THE FIRST DRAFT IS THE MOST IMPORTANT
The first draft is the real thing, so write as succinctly as possible in your natural style. And keep it snappy and moving. Every sentence must extend the point of each passage without lagging in any way. Face it, writing is harder than ever before because everyone is currently bombarded with information from every angle and has a very short attention span. We are all in “scan mode” most of the time. We consume writing to get the information we need as fast as we can.
Remember that your sentences must make perfect sense to you as you write them. And the rule of keeping up your momentum also applies to writing the actual book. If you “second guess” what you write, and you go back and change it, the draft will never seem coherent. As in editing, just make a note of some change or addition that you want to go back and consider later, and move on.
Again, seek to write it logically and pointedly, until the piece reaches its natural conclusion.
SORRY, REWRITING IS NECESSARY
All writers hate rewrites. But it helps to think of them as just long edits. Your second and yes, other subsequent drafts are important and require a shift in perspective. After the first draft, you must now evaluate your work as a reader would.
Here’s what I mean: View your second draft as though you were a reader reading it for the first time. And don’t be bothered by the alarm you feel at how horribly incomplete and rough it is. That’s always the case with everyone’s first draft.
Just plod through it again and do the things that come to you, as a reader, which are necessary to make it clearer and more complete. And once again, obey the rule of momentum. Don’t go backward.
Continue this with successive drafts until you have it as complete as possible. But resist the idea that it is finished altogether. There is one more step I would advise taking.
TEST YOUR WORK WITH THE PUBLIC
Most people realize that early renditions of a movie are frequently tested with movie audiences. Producers advertise a free viewing, fill up a theater, show the movie and then ask the audience to fill out an opinion sheet to get feedback. Then they make changes to the movie according to the viewers opinion. The same kind of testing can be done with your writing — in an informal way. After I had considered The Celestine Prophecy finished, I tested it by letting dozens of people read the manuscript over the course of a year. I couldn’t believe the instances where people complained that a passage was unclear or insufficiently explained or needed a different placement in the book. These were places where they got lost and tended to quit reading.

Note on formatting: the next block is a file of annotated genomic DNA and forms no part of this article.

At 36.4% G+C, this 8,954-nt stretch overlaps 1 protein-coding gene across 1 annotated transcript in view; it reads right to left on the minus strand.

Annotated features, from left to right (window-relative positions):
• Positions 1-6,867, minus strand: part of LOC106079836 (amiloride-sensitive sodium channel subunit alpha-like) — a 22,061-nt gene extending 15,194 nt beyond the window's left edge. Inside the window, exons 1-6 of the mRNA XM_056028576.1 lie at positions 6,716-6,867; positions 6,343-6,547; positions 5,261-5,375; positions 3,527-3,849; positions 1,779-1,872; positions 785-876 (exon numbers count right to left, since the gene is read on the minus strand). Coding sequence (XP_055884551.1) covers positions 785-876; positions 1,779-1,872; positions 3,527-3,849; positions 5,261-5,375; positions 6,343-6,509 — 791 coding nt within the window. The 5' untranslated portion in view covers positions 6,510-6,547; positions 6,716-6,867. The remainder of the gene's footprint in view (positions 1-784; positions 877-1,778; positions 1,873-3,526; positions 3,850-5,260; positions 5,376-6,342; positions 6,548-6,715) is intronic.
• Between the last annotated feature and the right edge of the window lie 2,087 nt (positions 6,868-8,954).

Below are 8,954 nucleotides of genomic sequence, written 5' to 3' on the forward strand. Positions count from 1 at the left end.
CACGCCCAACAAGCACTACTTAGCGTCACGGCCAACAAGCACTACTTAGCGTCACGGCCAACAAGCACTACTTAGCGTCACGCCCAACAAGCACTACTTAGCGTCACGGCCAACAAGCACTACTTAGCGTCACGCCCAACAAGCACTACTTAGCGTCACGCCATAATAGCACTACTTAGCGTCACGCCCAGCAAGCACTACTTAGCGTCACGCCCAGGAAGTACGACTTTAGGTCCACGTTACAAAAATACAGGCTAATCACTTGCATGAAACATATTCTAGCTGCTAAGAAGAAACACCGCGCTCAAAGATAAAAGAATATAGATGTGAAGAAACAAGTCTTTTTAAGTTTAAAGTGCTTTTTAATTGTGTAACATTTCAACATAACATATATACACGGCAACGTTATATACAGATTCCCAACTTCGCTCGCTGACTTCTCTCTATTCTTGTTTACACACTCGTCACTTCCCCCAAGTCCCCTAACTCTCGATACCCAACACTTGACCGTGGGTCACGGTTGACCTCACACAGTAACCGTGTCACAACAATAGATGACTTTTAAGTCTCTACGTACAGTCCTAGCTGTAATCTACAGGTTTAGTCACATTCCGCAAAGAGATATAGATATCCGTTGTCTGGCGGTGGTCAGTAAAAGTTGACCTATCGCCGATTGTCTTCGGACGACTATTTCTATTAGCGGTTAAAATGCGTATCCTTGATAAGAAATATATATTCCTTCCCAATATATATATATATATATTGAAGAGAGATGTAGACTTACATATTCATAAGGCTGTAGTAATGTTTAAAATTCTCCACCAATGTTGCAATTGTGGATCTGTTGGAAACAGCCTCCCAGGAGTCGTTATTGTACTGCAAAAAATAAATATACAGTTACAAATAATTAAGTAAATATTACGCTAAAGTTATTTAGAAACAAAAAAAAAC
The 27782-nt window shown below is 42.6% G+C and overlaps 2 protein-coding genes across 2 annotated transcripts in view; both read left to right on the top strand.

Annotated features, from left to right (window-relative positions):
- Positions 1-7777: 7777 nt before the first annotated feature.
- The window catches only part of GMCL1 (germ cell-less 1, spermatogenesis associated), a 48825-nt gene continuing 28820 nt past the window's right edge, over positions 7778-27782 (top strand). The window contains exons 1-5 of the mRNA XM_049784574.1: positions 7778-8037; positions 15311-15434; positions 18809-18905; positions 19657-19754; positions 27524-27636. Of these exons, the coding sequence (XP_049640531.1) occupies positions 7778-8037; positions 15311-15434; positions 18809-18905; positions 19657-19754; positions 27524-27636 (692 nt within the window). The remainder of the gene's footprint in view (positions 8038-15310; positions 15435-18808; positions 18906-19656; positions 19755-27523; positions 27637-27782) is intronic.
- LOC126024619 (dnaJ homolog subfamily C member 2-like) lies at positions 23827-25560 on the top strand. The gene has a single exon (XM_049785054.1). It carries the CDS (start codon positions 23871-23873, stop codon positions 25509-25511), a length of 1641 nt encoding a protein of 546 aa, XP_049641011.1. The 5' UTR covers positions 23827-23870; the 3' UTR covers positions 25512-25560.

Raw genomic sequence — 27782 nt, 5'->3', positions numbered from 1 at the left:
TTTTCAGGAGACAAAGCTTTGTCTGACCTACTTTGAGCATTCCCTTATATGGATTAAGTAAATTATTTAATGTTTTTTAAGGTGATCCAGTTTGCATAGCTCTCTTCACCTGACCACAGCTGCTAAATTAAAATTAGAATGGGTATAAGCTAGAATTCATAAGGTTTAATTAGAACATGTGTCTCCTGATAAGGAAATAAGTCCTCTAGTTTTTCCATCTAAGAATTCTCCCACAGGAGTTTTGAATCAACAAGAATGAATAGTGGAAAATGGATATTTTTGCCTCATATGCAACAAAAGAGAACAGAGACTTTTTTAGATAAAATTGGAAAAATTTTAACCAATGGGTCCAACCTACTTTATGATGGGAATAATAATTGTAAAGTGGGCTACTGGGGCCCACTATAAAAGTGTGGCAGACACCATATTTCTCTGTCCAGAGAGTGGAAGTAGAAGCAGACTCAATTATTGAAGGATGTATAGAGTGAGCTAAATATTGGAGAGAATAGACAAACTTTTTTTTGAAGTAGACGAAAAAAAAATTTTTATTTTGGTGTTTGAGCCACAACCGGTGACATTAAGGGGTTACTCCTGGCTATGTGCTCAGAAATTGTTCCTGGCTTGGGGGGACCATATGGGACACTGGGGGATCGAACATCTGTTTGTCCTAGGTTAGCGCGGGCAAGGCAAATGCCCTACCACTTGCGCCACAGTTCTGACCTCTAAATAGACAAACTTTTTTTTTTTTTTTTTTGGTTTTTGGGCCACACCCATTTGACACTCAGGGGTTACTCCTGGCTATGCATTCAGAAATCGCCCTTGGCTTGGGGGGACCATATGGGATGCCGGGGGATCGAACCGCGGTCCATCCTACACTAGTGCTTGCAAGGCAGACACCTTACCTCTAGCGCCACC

I agreed with most of the complaints and fixed every one of them until the feedback I was getting was the one you want: “Can I keep this copy for a friend to read.” Or, “Can I have an extra copy. My brother wants to read it.”
Now you are at the final step, getting your writing out in the world. For me the easiest decision with “The Celestine Prophecy” was to form my own publishing company and get the book out that way. But currently there are all kinds of ways to get your foot in the door. So for that I will just refer you to the experts. Dozens of books and articles on the subject can now be found on the internet and here on Celestine Vision. I recommended a few that I like very much below.
I’ll just leave you with one last point. If you really want to write, be persistent. Keep at it until you get that “million dollar” idea that will help and inform the world. And remember, if you are truly seeking to be helpful, that “right” idea will come!
Writing is a lonely task, but in few other areas of life can one solitary endeavor, worked on for months or years, later go on to change lives forever… especially your own. I’m a living example.
To learn more, listen to these CV Podcasts:
The Writing Process – Beginning To Flesh Out Your Ideas In An Outline
The Writing Process – Getting Your Ideas To The Page
The Writing Process – Publicity: Getting The Book Into The Reader’s Hands